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adrianr

Volume procedural - Density/sampling shift

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Having some problems with volume procedurals I'm hoping someone can help me out with. If I load the density volume into a filecache and render the geo container straight, I get image A. If I load the density volume into a CVEX shader, perform a volume sample on it, and bind it to density, I don't get image A, I get something different. As I understand it all volumesample is doing is taking the volume primitive, getting a sample position, and returning the float value of the voxel at that position. So why is it giving a different result than a direct render? It looses a lot of detail. It also seems to put a ceiling limit on the density, and no amount of overcranking in the shader gets it back; Why would this happen?  

Firstly, is my understanding of what is happening correct? Secondly, is there anything else going on with the volume procedural that I need to look out for? Octree divisions are set to 1 so that should just be a straight 1:1 voxel/sample right? 

Have attached a simple debugging scene with a frame of a sim locked (hip file is ~210mb, sorry about that but I couldn't replicate the issue with a basic noisy volume to the same degree). I've just included the density for the sake of upload/download. You should just need to hit save to disk on the yellow filecache in pyro_direct so the procedural can read it, then render the 'mantra_direct' and 'mantra_procedural' to see the difference. Made initially in H16 but I resaved it with a H15.5 friendly volume shader. Any problems with the file let me know.

https://drive.google.com/open?id=0B_LM0kYodjpYNUpERkFBNWp3ZjA

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I've come across this before but I'm not sure why it happens. It could be how it samples the volume, actual voxels vs. the procedural. If you increase the volume quality on the mantra rop it gets a lot closer, but also increases the rendertime. Not sure if it's possible to get a 100% exact match while also keeping the rendertime the same. Actually, looking in the docs it says this that I've forgotten about, so it makes sense increasing the volume quality:

"When using this procedural, you should always specify an explicit bounding box. If you don’t specify a box, parts of your function may appear clipped in the render. The default rendering quality for VEX volume procedurals is set in relation to the box size, so larger boxes will use a larger ray march step size. You can adjust quality from the default using vm_volumequality."

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Hey Skybar, thanks for the reply. Bounding box is explicitly set, just using the same as the direct render. I had thought about volume quality but wasn't sure why it should be set any different if all else is equal. Would be a double hit too given it will already increase render times when I start to introduce advection - Would rather not trash my times twice with a volume quality increase too! I will chain up some renders going now with some higher settings and report back.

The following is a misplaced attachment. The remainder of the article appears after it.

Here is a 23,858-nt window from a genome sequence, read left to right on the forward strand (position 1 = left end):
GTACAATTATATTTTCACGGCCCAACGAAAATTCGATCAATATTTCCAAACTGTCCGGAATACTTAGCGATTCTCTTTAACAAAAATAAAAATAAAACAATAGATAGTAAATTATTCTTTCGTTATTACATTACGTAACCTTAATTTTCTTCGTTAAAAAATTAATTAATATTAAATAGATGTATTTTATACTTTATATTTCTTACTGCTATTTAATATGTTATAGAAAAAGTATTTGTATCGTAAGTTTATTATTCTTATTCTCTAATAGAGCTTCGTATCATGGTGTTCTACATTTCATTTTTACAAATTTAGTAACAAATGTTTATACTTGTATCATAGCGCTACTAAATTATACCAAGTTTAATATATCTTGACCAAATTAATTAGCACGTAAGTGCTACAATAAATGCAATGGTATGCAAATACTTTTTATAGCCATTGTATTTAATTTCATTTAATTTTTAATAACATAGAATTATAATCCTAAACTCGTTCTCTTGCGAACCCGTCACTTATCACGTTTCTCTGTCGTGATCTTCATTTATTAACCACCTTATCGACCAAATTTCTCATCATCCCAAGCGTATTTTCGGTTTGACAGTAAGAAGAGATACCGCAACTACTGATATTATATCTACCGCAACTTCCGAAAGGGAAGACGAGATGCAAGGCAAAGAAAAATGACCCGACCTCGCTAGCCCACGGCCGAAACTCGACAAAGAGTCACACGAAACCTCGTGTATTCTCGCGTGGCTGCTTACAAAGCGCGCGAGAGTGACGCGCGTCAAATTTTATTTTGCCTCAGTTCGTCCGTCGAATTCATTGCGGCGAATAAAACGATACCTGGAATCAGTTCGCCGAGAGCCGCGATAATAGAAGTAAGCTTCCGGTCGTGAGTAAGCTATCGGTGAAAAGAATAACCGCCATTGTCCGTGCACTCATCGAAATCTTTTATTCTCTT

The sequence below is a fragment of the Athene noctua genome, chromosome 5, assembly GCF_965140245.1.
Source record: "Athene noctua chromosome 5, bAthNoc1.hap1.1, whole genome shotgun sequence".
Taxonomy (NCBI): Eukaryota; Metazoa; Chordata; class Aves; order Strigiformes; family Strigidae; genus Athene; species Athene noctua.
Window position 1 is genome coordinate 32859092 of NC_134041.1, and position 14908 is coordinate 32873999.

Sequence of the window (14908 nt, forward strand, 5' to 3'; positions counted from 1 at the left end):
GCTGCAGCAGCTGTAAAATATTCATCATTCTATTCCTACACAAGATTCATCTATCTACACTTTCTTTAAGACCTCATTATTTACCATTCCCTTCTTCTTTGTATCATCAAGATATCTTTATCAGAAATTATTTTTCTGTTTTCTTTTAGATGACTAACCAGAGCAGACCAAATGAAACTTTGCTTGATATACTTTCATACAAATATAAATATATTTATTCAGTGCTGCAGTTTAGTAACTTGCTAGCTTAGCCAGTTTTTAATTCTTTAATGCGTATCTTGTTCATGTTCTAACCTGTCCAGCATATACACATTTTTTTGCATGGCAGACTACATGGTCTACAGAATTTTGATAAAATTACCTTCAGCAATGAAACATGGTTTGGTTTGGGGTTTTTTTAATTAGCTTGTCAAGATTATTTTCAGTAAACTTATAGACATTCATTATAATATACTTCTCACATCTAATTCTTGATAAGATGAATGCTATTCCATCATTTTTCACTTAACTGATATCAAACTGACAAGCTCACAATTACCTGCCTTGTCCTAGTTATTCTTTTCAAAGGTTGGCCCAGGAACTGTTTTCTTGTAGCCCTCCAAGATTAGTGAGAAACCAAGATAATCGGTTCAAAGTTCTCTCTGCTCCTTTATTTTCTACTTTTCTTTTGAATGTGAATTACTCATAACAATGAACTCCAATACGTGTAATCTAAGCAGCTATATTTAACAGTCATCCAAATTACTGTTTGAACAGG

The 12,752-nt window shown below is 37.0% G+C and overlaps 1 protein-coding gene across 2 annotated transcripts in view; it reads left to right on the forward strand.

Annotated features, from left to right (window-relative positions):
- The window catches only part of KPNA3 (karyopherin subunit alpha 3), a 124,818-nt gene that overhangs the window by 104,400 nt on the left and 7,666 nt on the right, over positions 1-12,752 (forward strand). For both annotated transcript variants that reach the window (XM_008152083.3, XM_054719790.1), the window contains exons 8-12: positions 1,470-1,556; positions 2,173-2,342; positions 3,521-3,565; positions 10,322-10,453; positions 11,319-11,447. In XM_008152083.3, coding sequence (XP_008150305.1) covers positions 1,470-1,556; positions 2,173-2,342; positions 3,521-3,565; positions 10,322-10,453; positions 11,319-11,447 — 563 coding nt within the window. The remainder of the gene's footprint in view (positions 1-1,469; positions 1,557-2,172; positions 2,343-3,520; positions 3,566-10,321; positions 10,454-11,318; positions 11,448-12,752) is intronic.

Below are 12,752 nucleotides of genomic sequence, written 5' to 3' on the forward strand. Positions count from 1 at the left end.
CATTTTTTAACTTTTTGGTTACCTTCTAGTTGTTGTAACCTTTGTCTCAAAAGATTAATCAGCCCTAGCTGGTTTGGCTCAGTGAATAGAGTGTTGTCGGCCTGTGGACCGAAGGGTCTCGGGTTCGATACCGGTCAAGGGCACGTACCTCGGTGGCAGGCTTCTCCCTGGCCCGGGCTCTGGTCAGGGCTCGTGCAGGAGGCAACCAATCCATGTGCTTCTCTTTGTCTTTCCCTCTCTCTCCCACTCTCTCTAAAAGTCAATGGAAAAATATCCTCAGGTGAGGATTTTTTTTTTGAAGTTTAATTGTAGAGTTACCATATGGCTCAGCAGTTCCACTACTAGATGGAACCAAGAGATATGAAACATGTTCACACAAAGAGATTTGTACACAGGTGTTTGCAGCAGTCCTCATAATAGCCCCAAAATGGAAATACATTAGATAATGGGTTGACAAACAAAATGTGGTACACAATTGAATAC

Edit: Ok feel a bit stupid for not checking that first! :D However not all good news. To match the direct render I have to go to a volume quality of 2, which takes the comparative render time to 1:19, up from 19 seconds for the direct render, for the same(ish) look. This seems a bit mad, and I'd love to know more about what is going on under the hood that is causing this to happen? Is volume quality not a relative setting with direct renders? How can it sample the volume so much more so much faster for a direct render and not for a procedural? 

Edited by adrianr

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I think when you just render a volume, it knows how many and how big the voxels are. When you are using procedural it doesnt, it just got the bounding box - so it will "dice" that box using volume quality. Probably not the correct term but thats how I understand it. And its relative to the box size, so you need higher volume quality the bigger it is to keep the "voxels" the same size. I guess. 

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I see, that makes sense. Shame, because it may render this technique null for this (no pun intended). I'm looking at crazy render times for the close up shots at these settings. I'll keep poking around to see what I can do but may need to look into another technique. 

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